Google showed off two new Nexus smartphones Tuesday: the Nexus 5X and the Nexus 6P.
While some onlookers were skeptical going in to Tuesday's reveal, Google has managed to make two extremely sleek, well-made, yet very different, Android smartphones. They were worth the wait.
Google says the Nexus 6P is the "most premium" Nexus handset the company has had to date, and it shows. The all-metal build makes the phone feel more like a premium flagship than any other Nexus smartphone.
Though its 5.7-inch display is only slightly smaller than its 5.9-inch predecessor, the Nexus 6, the 6P doesn't feel or look nearly as gargantuan. Google almost completely eliminated the bezel so the device itself is several millimeters narrower than the Nexus 6. The overall thickness has also been noticeably reduced. These changes make the 6P feel much more manageable than most phablets out there.
That said, if you have small hands like I do, then there's no amount of design or engineering that can make it easier to operate a close to 6-inch smartphone with one hand. But I was pleasantly surprised by the size overall. Unlike the Nexus 6, the Nexus 6P should slide into most pockets fairly easily and doesn't feel unwieldy when using two hands.
Luckily, with this Nexus launch, Google acknowledged that not everyone wants a phablet-sized device. In a market crowded with giant screens, the Nexus 5X will be a welcome addition — particularly for those still stubbornly hanging onto their now two-year-old Nexus 5 devices.
The LG-made Nexus 5X's 5.2-inch display will hit that sweet spot for many who prefer to stick to the smaller screen. The polycarbonate body is a lot like the backing on Google's Nexus 8 tablet: it feels solid and not overly plasticky. If it was any lighter it would probably start to border on feeling cheap but as it stands it strikes the right balance of lightweight yet solid. The HD 1,920 x 1,080 display is crisp though it looks flat next to the WQHD 2,560 x 1,080 display of the 6P.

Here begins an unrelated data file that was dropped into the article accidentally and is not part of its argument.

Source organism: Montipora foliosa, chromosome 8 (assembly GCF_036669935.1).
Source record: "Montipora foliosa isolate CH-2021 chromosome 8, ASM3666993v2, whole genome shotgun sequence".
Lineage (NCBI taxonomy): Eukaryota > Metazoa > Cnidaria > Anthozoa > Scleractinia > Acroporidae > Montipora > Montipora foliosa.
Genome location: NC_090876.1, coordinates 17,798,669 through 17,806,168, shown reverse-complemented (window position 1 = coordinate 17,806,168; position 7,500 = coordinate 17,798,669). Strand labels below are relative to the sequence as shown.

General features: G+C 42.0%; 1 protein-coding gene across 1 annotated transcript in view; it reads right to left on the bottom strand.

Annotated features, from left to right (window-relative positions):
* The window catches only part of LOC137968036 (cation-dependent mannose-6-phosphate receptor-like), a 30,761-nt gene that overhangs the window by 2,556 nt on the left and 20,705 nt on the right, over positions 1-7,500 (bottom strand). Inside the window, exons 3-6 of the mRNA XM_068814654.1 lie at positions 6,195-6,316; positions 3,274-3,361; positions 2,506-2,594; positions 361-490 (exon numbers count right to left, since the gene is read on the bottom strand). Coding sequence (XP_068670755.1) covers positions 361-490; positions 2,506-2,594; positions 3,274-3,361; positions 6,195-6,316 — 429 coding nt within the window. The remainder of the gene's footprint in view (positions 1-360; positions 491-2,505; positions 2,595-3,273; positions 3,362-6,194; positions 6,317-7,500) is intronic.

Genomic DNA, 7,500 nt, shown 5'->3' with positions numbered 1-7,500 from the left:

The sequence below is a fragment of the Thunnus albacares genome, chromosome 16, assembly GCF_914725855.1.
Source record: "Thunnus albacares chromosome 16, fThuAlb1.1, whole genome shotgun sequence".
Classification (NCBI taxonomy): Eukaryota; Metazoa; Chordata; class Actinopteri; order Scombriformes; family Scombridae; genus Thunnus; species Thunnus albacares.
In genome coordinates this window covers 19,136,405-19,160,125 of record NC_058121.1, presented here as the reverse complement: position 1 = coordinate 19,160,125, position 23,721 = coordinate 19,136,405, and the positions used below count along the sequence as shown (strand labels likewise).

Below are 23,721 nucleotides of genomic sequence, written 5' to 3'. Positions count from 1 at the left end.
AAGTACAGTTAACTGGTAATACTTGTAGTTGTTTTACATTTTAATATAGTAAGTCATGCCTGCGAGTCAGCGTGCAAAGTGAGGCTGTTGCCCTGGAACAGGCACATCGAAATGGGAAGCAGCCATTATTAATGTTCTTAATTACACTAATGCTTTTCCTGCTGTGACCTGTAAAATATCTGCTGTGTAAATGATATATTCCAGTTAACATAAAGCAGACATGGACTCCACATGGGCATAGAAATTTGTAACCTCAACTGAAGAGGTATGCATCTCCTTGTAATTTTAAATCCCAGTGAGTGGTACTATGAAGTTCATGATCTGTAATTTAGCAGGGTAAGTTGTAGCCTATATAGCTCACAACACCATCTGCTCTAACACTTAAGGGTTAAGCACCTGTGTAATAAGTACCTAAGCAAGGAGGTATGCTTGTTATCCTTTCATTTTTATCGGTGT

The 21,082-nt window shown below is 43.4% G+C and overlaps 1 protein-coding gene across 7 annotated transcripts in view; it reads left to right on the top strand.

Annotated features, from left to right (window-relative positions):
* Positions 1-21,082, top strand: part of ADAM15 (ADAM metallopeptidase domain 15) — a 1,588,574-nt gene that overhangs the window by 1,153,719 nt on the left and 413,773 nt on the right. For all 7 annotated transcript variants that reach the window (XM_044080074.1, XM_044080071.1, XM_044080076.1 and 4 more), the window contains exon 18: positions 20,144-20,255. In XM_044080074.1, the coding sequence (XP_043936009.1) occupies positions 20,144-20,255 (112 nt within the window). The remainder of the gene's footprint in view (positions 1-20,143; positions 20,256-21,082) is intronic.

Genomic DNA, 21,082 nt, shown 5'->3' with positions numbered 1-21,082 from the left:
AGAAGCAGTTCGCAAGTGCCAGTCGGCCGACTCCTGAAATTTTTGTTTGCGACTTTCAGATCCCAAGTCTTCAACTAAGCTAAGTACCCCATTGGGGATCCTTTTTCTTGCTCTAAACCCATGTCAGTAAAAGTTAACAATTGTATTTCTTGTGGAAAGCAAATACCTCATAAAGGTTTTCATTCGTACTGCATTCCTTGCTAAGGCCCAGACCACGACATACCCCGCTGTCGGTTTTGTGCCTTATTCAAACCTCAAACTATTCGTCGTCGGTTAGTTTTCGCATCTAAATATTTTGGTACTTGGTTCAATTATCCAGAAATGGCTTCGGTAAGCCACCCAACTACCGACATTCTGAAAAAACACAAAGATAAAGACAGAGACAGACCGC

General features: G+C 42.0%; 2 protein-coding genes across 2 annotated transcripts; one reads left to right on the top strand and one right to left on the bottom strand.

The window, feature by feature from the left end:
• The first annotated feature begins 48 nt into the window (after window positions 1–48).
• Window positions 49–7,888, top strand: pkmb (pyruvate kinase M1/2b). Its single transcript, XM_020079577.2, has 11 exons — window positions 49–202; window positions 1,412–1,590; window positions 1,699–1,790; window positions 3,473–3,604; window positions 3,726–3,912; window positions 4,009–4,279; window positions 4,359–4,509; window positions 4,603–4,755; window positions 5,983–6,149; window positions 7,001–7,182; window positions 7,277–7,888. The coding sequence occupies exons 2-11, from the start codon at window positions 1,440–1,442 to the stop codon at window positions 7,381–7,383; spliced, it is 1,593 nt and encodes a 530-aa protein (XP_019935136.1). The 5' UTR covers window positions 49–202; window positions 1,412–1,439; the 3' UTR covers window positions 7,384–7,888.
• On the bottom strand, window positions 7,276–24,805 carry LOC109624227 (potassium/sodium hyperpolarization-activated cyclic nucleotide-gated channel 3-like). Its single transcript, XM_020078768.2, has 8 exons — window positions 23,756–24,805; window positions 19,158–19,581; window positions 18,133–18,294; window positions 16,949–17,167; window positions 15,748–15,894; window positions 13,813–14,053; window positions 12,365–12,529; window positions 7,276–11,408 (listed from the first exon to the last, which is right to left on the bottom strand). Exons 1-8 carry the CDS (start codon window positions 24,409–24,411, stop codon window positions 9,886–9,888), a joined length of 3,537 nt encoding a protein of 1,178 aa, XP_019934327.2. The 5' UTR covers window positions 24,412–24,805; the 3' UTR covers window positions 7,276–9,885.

Better hardware all around
Both the Nexus 5X and 6P come with the kind of hardware we've come to expect on a flagship Android smartphone in 2015: a fingerprint sensor, USB Type-C rapid charging and a sweet camera.
At the outset, the most noticeable of these features is the new fingerprint sensor. Both handsets come with identical Nexus Imprint sensors located on the back side of the phone underneath the camera.
It was lightning fast on both devices. Setup required only six taps — significantly faster than adding a fingerprint to Touch ID on the iPhone 6S — and unlocking felt almost instant. The placement of the sensor may throw some people off, but I found it to be quite intuitive once you get used to not using your thumb.
Both smartphones also have the same 1.55µm Sony camera sensor and both have excellent cameras because of it. The 12.3 MP rear camera on the 6P is sharp, responsive and far faster than the camera on the Nexus 6. It also has a few neat tricks: hold down on the shutter to activate a burst mode that fires off shots as long as you hold down the shutter and it also supports 4K video as well as a slow motion video mode. The 8 MP front-facing camera on the 6P is also really good. Photos in dim light were crisp and clear, with surprisingly vivid colors — your Snapchats will never look better.
Nexus 6P & 5X Impressions! (Marques Brownlee / YouTube)
With identical rear-facing camera sensors, the camera on the 5X is also excellent, though it lacks 4K video support and the burst mode of the 6P. The 5 MP front camera is also really good with an extremely fast shutter.
Both smartphones also come with a quick-charging USB 3.0 port and if there's one hardware improvement that has potential to make your life a lot easier it's this: 10 minutes of charging will buy you almost 4 hours of battery life on the 5X and as much as 7 hours from the 6P, according to Google. We'll have to wait for our review to thoroughly test those claims but if the phones can deliver on even half of that, Google just made charging anxiety a thing of the past.
When you consider the price of both devices — the Nexus 6P starts at $499 and the 5X at $379 — both will be difficult to beat. With the Android market increasingly moving toward low-cost flagships like the OnePlus Two and others, Google's Nexus lineup will easily stand out from many of its competitors.